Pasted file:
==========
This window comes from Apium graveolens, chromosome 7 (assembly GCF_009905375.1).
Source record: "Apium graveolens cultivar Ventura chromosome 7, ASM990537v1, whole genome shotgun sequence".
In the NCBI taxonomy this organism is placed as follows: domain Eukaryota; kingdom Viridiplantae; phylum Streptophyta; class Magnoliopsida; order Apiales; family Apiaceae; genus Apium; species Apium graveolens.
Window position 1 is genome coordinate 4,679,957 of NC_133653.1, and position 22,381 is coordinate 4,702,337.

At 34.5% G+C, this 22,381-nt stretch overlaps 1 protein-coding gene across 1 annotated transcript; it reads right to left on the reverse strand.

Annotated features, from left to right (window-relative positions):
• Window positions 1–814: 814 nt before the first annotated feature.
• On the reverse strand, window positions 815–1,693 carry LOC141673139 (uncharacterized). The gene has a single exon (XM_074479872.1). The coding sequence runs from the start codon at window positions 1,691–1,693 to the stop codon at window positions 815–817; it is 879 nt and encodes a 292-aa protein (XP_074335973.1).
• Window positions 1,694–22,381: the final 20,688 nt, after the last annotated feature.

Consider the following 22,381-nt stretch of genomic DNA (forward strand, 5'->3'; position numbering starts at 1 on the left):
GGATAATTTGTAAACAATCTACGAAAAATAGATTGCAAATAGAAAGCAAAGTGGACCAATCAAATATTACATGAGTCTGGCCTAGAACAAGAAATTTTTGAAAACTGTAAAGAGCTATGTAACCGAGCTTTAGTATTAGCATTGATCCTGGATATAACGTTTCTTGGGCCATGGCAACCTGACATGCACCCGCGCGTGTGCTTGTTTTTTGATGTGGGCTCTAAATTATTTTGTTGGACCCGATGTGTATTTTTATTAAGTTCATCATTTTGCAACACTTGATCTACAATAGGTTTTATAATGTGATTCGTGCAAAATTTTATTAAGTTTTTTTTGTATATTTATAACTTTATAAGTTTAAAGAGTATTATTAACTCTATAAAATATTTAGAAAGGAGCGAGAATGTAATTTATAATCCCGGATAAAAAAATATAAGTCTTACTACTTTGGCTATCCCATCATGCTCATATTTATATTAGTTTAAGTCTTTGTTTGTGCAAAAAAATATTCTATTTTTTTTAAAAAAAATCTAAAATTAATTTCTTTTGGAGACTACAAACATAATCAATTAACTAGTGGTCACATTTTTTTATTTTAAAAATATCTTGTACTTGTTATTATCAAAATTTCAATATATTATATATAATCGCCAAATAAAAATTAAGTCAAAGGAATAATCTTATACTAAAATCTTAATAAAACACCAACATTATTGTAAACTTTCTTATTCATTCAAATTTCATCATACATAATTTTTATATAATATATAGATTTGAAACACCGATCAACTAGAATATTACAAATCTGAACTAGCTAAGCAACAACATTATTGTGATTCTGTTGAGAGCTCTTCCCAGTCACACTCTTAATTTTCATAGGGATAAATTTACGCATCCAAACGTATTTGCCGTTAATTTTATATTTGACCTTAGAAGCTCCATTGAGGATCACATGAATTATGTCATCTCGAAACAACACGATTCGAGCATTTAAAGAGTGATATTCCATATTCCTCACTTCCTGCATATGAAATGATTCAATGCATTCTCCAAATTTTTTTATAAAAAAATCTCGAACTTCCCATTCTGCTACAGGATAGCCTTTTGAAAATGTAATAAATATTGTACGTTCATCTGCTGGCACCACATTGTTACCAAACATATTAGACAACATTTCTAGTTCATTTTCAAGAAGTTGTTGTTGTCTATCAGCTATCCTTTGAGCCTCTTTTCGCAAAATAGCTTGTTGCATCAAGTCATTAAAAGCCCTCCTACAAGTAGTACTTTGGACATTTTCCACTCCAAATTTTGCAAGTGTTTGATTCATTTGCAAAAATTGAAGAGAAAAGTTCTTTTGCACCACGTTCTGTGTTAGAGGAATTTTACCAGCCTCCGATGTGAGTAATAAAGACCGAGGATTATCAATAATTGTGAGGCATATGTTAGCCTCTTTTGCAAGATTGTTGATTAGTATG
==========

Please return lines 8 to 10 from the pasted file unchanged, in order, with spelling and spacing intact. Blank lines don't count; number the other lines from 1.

• On the reverse strand, window positions 815–1,693 carry LOC141673139 (uncharacterized). The gene has a single exon (XM_074479872.1). The coding sequence runs from the start codon at window positions 1,691–1,693 to the stop codon at window positions 815–817; it is 879 nt and encodes a 292-aa protein (XP_074335973.1).
• Window positions 1,694–22,381: the final 20,688 nt, after the last annotated feature.

Consider the following 22,381-nt stretch of genomic DNA (forward strand, 5'->3'; position numbering starts at 1 on the left):